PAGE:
Is Democracy Now On The Defensive?

Is Democracy Now On The Defensive? As governments around the globe enter into their respective election seasons, a frightening question must be asked regarding how our elections will proceed here in Canada.

We all know that our federal, provincial, and municipal governments have traditionally offered in-person voting locations for voters to cast their paper ballot. However, if these elections arise mid-pandemic, will voters now have to choose between their health and their democratic right to vote?

The obvious answer is that they should not be placed in a position where they are forced to make this choice and that our governments should be finding ways to protect both the health of our voters and their right to cast their ballot.

Remarkably, there are those out there who would disagree with this approach, which is precisely what we saw in the Wisconsin primary election this past April. Even though several states chose to delay their primaries or opt for a mail-in-ballot only option, the Wisconsin Courts upheld the Republican controlled Wisconsin Legislature’s challenge to Governor Tony Ever’s executive order for an all mail-in ballot election and dismissed his subsequent attempts to postpone in-person voting. Essentially, this decision flew in the face of that same government’s stay-at-home orders and resulted in hour long line-ups of voters attempting to social distance.

In our opinion, the Governor rightly made a number of attempts to postpone or change the method of vote, which were thwarted at every turn by his Republican opponents. Despite the Trumpian talking points to the contrary, the reality is that the Governor was not trying to cancel or make any significant changes to the election that would skew the outcome. He was simply trying to protect the health and safety of his voters.

Had the primary been about the voters themselves and not about party politics (if you do not believe us, take look at the current state of California), these elections could have and likely would have been conducted differently as there are a number of alternative voting methods that could have been used, such as online voting or mail-in paper ballots. In this scenario, your resident election geeks would have recommended the latter.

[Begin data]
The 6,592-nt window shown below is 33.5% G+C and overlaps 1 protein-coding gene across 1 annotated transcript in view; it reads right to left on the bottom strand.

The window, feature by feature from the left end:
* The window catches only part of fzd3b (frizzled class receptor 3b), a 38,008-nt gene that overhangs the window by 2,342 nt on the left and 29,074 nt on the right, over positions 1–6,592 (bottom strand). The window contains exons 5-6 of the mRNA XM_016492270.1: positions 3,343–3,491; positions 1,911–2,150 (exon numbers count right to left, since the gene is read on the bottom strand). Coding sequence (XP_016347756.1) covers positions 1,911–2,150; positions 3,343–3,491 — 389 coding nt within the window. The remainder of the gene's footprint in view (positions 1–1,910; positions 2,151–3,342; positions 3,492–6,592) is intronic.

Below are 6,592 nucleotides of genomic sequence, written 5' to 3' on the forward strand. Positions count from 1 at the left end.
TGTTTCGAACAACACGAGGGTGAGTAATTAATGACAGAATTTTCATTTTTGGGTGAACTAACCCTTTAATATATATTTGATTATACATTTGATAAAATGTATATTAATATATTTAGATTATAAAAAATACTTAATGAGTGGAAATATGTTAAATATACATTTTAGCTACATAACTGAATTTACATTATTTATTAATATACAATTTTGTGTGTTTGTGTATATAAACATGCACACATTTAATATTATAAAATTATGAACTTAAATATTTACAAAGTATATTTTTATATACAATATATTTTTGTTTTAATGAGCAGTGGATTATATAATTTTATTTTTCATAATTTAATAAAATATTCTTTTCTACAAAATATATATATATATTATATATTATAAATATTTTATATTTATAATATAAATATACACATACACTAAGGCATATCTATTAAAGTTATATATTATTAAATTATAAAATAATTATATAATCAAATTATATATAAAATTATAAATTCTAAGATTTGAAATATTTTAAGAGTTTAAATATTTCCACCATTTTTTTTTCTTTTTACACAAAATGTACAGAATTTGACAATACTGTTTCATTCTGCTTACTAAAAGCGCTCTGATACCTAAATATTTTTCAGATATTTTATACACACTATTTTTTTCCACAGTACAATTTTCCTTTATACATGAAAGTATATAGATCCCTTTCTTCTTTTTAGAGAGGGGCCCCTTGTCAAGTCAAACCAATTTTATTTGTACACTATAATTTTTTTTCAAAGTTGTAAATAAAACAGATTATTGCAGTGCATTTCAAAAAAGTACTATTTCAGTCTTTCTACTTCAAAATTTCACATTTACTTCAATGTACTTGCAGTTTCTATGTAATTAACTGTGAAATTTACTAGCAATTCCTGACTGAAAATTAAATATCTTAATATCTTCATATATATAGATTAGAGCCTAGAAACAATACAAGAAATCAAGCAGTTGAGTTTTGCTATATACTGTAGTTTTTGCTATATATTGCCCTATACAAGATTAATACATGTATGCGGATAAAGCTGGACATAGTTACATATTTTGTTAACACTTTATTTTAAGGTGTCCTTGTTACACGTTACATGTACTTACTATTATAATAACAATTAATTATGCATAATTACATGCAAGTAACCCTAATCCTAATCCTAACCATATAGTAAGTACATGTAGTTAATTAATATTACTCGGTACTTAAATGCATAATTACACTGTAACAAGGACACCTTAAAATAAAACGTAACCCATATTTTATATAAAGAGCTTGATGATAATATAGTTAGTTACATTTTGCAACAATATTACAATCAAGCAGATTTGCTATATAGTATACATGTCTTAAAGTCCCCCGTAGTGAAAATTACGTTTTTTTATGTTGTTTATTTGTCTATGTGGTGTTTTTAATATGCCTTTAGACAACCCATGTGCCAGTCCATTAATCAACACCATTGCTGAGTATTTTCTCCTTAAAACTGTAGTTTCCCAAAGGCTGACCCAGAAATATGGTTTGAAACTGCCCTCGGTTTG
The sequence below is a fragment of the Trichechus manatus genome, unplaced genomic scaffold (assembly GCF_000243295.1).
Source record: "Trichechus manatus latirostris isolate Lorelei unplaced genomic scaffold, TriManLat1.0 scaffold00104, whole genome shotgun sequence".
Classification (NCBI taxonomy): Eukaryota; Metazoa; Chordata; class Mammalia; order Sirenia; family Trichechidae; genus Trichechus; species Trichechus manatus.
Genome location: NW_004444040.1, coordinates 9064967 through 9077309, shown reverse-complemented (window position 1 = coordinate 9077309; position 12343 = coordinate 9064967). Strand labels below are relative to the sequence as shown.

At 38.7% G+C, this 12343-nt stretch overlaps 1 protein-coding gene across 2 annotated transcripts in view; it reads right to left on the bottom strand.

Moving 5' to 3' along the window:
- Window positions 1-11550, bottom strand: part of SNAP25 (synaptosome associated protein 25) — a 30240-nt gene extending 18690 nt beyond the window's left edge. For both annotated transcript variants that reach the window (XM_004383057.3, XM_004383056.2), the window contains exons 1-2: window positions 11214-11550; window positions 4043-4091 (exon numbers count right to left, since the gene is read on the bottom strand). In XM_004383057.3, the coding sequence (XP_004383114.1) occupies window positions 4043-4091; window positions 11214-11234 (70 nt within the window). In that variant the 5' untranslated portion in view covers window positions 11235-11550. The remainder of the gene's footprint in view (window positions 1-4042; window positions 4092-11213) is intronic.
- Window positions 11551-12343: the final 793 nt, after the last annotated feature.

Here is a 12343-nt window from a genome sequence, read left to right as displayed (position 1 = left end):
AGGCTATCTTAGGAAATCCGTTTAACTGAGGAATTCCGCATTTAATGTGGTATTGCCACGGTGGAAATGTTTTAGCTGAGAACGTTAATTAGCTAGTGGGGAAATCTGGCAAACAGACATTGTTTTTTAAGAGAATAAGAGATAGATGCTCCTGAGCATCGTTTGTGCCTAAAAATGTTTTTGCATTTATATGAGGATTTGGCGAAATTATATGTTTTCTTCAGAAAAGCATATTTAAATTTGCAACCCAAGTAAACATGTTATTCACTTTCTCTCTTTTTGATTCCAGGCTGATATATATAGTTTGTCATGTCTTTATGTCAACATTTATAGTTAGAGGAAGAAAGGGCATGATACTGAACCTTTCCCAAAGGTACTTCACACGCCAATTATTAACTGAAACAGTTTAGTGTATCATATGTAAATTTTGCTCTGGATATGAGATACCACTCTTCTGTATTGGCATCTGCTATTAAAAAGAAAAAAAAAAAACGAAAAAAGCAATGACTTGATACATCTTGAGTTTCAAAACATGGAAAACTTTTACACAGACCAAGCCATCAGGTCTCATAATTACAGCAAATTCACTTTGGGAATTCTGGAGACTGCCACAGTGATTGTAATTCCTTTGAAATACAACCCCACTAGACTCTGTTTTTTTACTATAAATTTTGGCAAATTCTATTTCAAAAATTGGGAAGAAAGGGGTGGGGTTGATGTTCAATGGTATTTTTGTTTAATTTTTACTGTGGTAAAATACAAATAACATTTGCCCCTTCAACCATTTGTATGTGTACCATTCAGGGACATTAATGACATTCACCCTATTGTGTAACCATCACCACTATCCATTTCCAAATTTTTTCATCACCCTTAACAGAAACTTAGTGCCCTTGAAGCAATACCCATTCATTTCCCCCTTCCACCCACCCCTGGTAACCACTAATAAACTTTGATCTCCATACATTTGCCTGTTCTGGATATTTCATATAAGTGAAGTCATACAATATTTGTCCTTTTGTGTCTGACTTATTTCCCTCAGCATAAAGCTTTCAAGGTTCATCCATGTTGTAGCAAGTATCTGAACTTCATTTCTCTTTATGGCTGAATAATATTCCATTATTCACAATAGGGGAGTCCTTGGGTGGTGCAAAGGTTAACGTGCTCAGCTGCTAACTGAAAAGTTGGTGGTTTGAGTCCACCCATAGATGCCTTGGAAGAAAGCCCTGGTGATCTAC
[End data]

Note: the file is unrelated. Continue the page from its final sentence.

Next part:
Of course, it is not easy to persuade American voters to embrace the mail-in paper ballot voting method when their President is decrying the method and continually making false claims that mail-in ballot voting is too highly susceptible to election fraud. Sigh. We have also heard this argument before in our own election experiences and we will continue to counter-argue that voter fraud is a severe election offence, one that is not taken lightly.

Additionally, when we take a moment to analyze the voter fraud issue from voters’ perspectives, we realize that we continually tell voters that they need to place faith in their elected politicians and democratic processes. In light of this, should we not be placing that same amount of faith in the voters themselves? The ironic aspect about the argument that Trump is making about the correlation between election/voter fraud and mail-in-ballots is that he did not think twice about casting his own mail-in ballot for himself while he was spouting his falsehoods.